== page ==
By Stephen Dafoe
Morinville – The Town of Morinville’s 2011 operational and capital budget took some interesting twists and turns on the road to third reading Tuesday night but ultimately passed third reading with the unanimous vote of the six council members present.
After first reading was defeated Dec. 7, an amended version of the budget passed first and second reading Dec. 14 with the provision that the hiring of several new administrative positions would not go forward until additional information was presented to council. The requested information largely dealt with how the annualized salaries (estimated to be $959,673 in 2012) would affect future budgets when debenture payments for the Community Cultural Centre and Civic Plaza renovations were factored into the equation.
Morinville passed a borrowing bylaw in the summer of 2009 that permits the Town to borrow up to $3 million to finish paying for the cultural centre when it is completed in the spring of 2012. Additionally, documents presented to councillors during Tuesday night’s meeting included payment information for a possible $2 million debenture to renovate the 40-year old Civic Plaza, a project that had been removed from the budget during budget discussions but was put back into the picture Tuesday evening.
The debenture for the Community Cultural Centre would be spread over a five-year period, the Civic Plaza debenture, should it proceed in 2011, would be spread over 20 years. Interest on the two debentures would be in the three per cent range and the cost to the Town each year would be just under $700,000 in principal and interest for the two new debentures. The first payment would not come into effect until 2012. Morinville currently has two outstanding debentures in play – one for roads and one for the arena. The total cost of debenture payments in 2012 is estimated to be $709,378 for current and new debentures.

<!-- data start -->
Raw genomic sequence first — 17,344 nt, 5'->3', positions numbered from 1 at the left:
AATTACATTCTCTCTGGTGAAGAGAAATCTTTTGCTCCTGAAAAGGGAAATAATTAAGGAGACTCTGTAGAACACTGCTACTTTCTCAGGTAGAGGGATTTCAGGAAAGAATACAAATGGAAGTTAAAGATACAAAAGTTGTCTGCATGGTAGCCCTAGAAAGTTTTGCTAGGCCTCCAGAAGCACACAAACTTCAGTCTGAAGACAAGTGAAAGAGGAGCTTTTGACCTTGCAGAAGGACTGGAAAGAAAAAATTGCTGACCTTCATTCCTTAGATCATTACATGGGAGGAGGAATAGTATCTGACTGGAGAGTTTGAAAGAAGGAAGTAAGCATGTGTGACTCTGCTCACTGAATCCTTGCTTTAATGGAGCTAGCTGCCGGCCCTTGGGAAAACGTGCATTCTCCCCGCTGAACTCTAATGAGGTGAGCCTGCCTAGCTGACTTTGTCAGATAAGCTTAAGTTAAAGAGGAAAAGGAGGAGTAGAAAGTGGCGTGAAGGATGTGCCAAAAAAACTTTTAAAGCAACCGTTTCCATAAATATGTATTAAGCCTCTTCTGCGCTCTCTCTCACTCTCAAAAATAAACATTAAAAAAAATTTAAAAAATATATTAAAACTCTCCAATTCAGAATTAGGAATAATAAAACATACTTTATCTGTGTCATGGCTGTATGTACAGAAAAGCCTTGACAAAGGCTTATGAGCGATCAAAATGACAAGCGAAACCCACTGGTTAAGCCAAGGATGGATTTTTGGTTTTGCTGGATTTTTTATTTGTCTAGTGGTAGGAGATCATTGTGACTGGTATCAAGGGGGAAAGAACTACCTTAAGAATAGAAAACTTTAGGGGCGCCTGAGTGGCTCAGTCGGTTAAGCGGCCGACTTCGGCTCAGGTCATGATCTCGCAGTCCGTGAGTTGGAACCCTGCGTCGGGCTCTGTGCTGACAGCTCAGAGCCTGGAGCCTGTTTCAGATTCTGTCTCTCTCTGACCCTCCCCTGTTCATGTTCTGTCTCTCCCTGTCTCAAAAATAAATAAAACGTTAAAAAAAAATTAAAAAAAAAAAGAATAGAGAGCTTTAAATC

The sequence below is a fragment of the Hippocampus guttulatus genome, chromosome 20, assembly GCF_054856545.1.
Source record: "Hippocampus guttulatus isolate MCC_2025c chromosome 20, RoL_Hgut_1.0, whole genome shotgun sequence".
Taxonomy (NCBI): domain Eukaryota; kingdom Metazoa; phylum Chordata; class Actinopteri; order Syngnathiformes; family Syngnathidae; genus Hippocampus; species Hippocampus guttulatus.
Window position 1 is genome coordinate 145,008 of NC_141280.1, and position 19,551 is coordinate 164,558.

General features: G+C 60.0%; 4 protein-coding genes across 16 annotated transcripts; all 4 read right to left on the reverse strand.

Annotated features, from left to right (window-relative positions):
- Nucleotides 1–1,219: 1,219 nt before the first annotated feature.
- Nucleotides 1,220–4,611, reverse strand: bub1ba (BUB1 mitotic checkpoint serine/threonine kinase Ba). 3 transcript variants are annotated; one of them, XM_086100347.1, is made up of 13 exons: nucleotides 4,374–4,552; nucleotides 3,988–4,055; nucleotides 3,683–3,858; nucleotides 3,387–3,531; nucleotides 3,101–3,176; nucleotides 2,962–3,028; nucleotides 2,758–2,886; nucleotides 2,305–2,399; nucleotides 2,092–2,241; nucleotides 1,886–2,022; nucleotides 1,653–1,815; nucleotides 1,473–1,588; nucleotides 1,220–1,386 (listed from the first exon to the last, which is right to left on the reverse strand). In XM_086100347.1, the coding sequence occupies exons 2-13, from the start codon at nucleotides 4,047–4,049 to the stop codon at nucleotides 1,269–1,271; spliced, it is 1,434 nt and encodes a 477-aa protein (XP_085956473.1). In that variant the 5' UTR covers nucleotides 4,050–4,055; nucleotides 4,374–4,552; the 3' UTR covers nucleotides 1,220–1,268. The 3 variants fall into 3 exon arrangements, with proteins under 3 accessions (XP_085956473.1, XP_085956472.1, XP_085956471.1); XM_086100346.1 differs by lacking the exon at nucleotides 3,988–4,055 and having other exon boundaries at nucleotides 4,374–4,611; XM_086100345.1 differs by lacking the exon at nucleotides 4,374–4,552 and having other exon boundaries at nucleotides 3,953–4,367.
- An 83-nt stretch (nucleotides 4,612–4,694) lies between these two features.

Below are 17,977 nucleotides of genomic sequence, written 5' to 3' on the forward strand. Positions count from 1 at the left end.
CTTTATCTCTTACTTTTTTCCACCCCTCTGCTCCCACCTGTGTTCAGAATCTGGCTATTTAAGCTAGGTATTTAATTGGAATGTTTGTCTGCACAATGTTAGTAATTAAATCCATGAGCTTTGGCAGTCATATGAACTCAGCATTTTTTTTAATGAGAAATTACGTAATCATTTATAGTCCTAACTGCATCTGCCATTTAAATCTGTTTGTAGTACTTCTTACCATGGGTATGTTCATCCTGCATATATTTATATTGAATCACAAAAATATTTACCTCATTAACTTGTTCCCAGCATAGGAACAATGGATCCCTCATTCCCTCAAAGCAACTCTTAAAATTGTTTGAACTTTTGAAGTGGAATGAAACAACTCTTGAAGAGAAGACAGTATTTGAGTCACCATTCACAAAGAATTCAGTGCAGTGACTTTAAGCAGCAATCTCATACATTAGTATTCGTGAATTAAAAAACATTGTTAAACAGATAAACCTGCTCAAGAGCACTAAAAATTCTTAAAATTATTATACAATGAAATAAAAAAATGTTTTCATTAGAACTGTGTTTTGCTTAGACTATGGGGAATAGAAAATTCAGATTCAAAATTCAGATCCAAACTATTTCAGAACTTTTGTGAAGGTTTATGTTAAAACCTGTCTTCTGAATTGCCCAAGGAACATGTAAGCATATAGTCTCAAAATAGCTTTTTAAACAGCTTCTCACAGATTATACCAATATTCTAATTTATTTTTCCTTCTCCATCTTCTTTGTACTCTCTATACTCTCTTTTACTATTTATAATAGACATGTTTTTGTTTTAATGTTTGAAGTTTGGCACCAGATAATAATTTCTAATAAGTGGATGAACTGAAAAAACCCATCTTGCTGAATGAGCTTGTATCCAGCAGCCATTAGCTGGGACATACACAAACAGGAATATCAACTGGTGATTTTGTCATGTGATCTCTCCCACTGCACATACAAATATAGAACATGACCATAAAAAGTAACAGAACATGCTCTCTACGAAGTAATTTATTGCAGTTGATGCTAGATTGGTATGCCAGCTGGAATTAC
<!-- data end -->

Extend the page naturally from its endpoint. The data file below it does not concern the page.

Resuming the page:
Although administration’s figures indicate the Town is looking at an operational surplus of $106,395 in 2011, the inclusion of $1.7 million for next year’s capital projects puts the Town in a $1.6 million deficit situation in 2011. That deficit will be funded from unrestricted reserves in the amount of $1,373,214. The remaining $293,591 will be covered from a $500,000 operational reserve fund, showing a balanced budget in 2011.
Council was presented with three options for eliminating the $293,591 deficit. The first called for reducing expenditures by deferring the hiring of an economic development officer and implementing an economic development plan, eliminating the hiring of a planning and development intern, eliminating a $100,000 contingency fund for the Town’s centennial celebrations and reducing the amount of money spent on a Highway 642 study and money spent on public relations. The second option called for funding the deficit from operating reserves. Council‘s third option was to come up with a combination of the first two options.
Mayor Bertschi suggested a fourth option, funding the deficit from capital reserves’ however, a 3-3 vote on the motion defeated the suggestion.
The now approved 2011 budget calls for a 3.5 per cent increase to property taxes in 2011. Based on the average Morinville home being in the $300,000 range, council believes the impact on the average household will be an $80 tax increase in 2011.
Ed. Note: Further information on Morinville’s 2011 budget can be found in the following MorinvilleNews.com articles: